What to Look For When Hiring a Marketing Firm For Your Law Practice

To survive and thrive in this competitive economy, your firm needs a well-designed and well-executed marketing plan. An effective marketing plan will raise your profile, establish your reputation, and generate leads that can be turned into new clients. Most attorneys understand the need for a strategic marketing plan, but few have the time or expertise to implement one.

The rise of the Internet, Google search, social media and mobile phones have changed the way attorneys reach and engage their clients. Traditional tactics such as yellow page ads and face-to-face networking used to drive prospects. Now people expect real-time access to information about your firm on their phones and make decisions by reading reviews – the online equivalent of word of mouth. This means that attorneys need to ensure that their message is well crafted and that it can be found on the web easily.

Because the stakes are so high, more attorneys than ever before are outsourcing marketing to firms of all sizes and abilities. Many of my clients find us after a disappointing experience with FindLaw or Martindale-Hubbell. They are looking for alternatives to the big firms’ high prices, poor customer service, and lackluster results. [Read more…]

How can I be sure I’m making the most of my marketing budget?

If you would like to get more out of your marketing budget, you may want to consider hiring a firm to help. Here are some questions attorneys and law firms should be asking themselves and thier potential marketing partner.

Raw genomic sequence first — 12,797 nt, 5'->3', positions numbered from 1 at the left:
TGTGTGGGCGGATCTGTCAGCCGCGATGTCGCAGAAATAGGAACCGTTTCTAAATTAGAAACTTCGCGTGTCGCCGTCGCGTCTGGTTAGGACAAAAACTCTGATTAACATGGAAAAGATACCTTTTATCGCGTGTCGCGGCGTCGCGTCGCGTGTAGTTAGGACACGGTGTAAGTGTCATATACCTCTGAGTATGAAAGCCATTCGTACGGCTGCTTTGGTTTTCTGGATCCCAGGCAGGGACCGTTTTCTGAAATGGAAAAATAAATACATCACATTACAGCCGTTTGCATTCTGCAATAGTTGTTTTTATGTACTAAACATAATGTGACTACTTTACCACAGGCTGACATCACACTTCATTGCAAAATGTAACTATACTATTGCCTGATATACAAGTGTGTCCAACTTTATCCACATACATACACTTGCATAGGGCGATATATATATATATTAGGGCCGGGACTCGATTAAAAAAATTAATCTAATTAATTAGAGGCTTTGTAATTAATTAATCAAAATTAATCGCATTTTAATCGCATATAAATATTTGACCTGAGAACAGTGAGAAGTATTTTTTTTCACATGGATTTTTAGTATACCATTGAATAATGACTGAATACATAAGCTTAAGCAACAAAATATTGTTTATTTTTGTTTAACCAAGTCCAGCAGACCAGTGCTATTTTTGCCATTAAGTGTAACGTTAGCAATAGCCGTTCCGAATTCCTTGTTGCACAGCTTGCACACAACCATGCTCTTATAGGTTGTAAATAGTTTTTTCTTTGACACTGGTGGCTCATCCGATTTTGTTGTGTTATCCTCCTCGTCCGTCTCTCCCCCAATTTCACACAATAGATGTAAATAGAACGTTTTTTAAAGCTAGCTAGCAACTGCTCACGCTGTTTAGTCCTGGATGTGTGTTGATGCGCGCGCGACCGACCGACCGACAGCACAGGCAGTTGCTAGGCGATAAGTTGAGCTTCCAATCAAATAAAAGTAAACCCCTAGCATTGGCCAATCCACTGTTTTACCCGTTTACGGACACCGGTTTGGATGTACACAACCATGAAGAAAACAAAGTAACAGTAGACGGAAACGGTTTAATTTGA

Questions to ask yourself:

  • Can you meet with a local account representative who can make immediate changes to your marketing campaign?
  • Is it a long-term relationship or is it always a new rep?
  • Are you getting the results you expected?
  • Do you feel you’re getting your money’s worth?
  • Can you be spending your monthly budget better or more effectively?
  • Have you considered taking your budget and reallocating it across more opportunities?
  • If so, how?
  • Who will help you manage all these different relationships?

Questions for your marketing partner:

  • How big is your marketing firm?
  • How many clients do you have?
  • Where is your headquarters?
  • Who will work with me and what are their qualifications?
  • Who do contact if I need to make immediate changes?
  • What kind of clients do you work with?
  • What is your marketing expertise?
  • How do you measure success and track and report results?
  • Do you require longterm contracts?
  • What do I get when/ if I decide to leave?
  • Do I have easy access to my site, content, analytics, etc.?